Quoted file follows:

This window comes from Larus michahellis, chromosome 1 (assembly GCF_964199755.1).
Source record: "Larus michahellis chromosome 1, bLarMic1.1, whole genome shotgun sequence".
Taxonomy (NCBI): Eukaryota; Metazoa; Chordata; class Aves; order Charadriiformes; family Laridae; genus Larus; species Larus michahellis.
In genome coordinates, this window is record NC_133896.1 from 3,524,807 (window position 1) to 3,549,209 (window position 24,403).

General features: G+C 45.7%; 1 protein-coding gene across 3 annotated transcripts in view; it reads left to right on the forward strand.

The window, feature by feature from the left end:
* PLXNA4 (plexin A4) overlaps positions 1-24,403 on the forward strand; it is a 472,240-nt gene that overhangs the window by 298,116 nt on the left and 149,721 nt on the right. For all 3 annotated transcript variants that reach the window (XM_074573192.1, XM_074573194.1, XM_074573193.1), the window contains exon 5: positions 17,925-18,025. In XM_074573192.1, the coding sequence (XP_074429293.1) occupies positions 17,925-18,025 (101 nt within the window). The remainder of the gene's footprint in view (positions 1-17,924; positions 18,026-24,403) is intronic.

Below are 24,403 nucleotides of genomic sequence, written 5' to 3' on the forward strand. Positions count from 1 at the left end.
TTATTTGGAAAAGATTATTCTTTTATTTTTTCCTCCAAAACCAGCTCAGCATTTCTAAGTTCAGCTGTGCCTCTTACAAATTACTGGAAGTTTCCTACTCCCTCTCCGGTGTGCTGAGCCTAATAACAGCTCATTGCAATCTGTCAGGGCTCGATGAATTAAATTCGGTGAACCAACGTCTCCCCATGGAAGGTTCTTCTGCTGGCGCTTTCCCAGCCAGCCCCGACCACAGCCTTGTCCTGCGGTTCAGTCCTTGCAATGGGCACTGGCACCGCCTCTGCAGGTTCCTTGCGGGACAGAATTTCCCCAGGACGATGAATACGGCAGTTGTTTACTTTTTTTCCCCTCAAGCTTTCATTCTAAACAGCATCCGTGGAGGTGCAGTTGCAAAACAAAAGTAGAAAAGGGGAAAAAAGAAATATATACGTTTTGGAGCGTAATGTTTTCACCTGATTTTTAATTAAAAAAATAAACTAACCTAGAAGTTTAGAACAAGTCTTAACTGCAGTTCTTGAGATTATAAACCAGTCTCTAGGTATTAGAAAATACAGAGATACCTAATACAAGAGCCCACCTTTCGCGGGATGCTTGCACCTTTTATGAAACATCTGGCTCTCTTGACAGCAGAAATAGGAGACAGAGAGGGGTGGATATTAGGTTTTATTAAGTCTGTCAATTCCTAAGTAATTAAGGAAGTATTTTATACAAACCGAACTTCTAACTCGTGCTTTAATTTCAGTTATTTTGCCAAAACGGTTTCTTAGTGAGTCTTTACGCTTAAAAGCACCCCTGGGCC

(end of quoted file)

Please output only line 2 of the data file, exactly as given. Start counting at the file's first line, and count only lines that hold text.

Source record: "Larus michahellis chromosome 1, bLarMic1.1, whole genome shotgun sequence".